Gonorrhea with the wind
Dear Dr. Dick,
I've been hearing some water cooler gossip about gonorrhea going berserk. I heard there's a new strain that you can't cure with antibiotics. What do I need to do, aside from wearing a full-body condom when I P n' P?
-Worried for my Willie
I understand your fear. No one likes the thought of a "super bug"-- especially one that can spread through sex.
While gonorrhea hasn't gone bananas, there have been concerns about gonorrhea becoming harder to treat. As a result, providers now always treat gonorrhea with two different types antibiotics to ensure the patient gets cured, AND, to prevent drug resistance. Here in King County, there have been 25 cases of drug-resistant gonorrhea since February 2014. All of the cases have been in MSM (Men who have Sex with Men).
What's the big deal?? Untreated gonorrhea can cause serious and long-term health problems. Here's a little Gonorrhea 101:
Gonorrhea is a bacteria that spreads easily through anal and vaginal sex, and oral sex (including rimming). In MSM, it can infect the urethra, rectum, and throat.
Symptoms usually show up 2-7 days after a person gets exposed to the bacteria, but many people - especially guys with infections in the throat or rectum -- don't get symptoms. When people do get symptoms, they are:
• A "drip" (discharge) that comes out of the penis, vagina, and anus
• Pain or burning when you pee
• Itching around the urethra (where you pee from)
• Painful or swollen balls
• Irritation around the anus (hole)
• Bleeding and/or pain when you poop
• If gonorrhea is in the throat, it can feel like you have a sore throat
WHAT CAN YOU DO TO PREVENT GONORRHEA?
One of the best ways to prevent gonorrhea is to get tested. Guys who have sex with guys are encouraged to test for gonorrhea, chlamydia, syphilis, and HIV every 3 months--unless they're in a mutually monogamous relationship where both partners have been tested and know their statuses. At the least, test for these STDs once per year.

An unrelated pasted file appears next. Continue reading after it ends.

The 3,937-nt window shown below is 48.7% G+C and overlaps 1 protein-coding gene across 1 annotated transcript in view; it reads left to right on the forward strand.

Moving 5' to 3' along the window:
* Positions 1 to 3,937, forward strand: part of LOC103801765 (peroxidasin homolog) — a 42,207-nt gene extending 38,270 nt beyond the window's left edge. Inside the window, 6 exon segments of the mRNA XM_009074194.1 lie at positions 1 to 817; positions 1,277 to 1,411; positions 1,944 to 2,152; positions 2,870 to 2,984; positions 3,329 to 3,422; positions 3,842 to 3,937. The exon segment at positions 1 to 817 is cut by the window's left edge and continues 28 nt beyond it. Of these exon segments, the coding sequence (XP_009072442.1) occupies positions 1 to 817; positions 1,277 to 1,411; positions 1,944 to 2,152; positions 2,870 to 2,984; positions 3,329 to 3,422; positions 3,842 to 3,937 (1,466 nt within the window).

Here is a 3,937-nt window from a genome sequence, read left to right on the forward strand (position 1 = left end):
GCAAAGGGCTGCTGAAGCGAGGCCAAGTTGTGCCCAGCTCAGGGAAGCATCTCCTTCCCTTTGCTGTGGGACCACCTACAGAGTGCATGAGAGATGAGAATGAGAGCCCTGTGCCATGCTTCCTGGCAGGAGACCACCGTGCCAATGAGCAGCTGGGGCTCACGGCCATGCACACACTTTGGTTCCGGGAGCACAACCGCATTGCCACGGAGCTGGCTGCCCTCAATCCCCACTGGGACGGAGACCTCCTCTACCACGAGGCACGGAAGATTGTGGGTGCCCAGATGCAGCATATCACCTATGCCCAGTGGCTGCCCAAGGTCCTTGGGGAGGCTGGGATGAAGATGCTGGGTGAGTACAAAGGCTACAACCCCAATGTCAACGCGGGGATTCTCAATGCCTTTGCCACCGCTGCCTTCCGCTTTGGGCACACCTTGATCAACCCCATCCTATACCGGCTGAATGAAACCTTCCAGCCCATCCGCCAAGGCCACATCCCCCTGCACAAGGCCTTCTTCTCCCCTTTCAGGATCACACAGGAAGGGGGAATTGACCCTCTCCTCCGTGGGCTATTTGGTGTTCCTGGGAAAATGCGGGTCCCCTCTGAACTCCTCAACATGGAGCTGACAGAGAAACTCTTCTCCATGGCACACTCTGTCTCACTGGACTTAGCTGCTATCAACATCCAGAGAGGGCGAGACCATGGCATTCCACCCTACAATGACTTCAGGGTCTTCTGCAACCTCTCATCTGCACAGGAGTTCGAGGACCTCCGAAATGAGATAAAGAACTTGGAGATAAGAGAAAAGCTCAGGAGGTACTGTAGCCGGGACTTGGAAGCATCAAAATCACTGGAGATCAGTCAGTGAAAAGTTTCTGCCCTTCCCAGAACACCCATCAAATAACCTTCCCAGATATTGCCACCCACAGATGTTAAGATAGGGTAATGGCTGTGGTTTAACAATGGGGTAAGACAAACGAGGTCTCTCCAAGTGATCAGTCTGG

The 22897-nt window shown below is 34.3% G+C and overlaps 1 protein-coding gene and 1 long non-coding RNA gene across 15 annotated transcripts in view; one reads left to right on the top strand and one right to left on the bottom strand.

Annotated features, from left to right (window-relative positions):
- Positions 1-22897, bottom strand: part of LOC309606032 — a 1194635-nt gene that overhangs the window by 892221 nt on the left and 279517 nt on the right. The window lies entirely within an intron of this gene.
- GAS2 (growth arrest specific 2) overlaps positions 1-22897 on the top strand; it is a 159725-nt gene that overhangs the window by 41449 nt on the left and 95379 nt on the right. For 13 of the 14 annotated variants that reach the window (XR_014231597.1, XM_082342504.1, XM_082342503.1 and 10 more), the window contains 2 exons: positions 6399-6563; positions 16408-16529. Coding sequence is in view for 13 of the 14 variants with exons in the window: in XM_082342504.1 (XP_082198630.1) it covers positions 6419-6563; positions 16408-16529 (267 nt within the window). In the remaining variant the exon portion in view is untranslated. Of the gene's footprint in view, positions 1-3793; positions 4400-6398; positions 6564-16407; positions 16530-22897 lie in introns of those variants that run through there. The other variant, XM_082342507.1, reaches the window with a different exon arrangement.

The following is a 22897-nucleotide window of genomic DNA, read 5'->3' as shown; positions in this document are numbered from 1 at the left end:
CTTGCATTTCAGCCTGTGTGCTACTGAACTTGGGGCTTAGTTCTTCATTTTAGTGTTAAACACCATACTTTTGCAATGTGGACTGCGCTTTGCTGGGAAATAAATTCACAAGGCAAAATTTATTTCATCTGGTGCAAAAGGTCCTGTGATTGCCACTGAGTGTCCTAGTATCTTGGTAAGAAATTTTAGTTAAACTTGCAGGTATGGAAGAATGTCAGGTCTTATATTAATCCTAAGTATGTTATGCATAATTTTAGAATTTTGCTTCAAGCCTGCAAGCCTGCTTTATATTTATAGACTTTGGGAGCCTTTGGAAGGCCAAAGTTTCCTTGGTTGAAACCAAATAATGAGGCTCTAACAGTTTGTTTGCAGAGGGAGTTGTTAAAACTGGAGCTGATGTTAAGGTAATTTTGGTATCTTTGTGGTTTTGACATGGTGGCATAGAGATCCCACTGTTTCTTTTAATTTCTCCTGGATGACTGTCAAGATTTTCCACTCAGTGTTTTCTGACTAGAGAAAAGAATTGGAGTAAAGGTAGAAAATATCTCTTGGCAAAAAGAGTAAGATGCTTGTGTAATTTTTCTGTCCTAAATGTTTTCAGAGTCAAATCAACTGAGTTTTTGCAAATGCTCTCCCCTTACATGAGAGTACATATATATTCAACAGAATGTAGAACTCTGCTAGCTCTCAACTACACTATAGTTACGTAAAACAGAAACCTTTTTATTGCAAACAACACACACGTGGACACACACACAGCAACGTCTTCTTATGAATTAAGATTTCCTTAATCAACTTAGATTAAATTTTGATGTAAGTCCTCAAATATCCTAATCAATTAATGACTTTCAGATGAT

If you test positive for gonorrhea, connect with your medical provider right away to start treatment. It's important to take the antibiotics exactly as prescribed, and to finish the course of treatment. Don't take antibiotics that you buy online or on the street, or that aren't prescribed for you. Your sex partner(s) need to get treated too, so the bacteria doesn't keep passing back and forth. Keep it in your pants while you're taking the antibiotics---or use condoms if abstaining from sex isn't an option. Get tested again 3 months after you complete treatment for gonorrhea.
*If you are between regular STD tests, and think you have symptoms of gonorrhea, visit your medical provider right away!
Rubbers continue to be one of the most effective ways to prevent sexual bugs. Don't like "male" condoms? An insertive ("female") condom can be placed in the anus up to 8 hours before sex. Non-latex and less mess!
HIV PrEP & PEP
Untreated gonorrhea can increase your chances of getting or spreading HIV. Consider the following:
Guys who are HIV-negative and at high risk for getting HIV can take PrEP. How does it work? You take a pill once a day, every day, to lower your risk of getting HIV. It's important to keep in mind that PrEP alone won't stop you from getting infected with HIV.
It's strongly recommended that guys who take PrEP also do the following:
• Use condoms every time for anal and vaginal sex
• Talk to their partners about their HIV status and using protection
• Get tested regularly for STDs, and get treated if an STD pops up
• Get tested every 2-3 months for HIV
• Take their PrEP meds every day
• Use brand new needles and works every time they inject
TALK TO YOUR MEDICAL PROVIDER if you are interested in PrEP. For more info about PrEP, check out my article That Little Pill.
If you're negative for HIV, and think you might have come in contact with HIV through condomless sex, a condom break, or a needle stick, you might consider getting on PEP (Post-Exposure Prophylaxis). PEP can lower your chances of getting infected with HIV. How does it work? You take a 28-day course of HIV medication to decrease the chance that the virus will settle in your body.
If you feel you might have been exposed to HIV, go to the emergency room at Harborview within 24 hours of the exposure, to get a prescription for PEP. You can also see your primary care provider, if they can see you immediately. PEP works best when started right away, and will not be prescribed for you after 72 hours (3 days). For more info on PEP, check out my article Feelin' Peppy.
Let's hope that this will be a case of gonorrhea with the wind! Take care,
Data and information source: Gonorrhea Health Advisory, Public Health - Seattle & King County, July 20, 2015 http://www.kingcounty.gov/healthservices/health/communicable/hiv/prevention/gonorrhea.aspx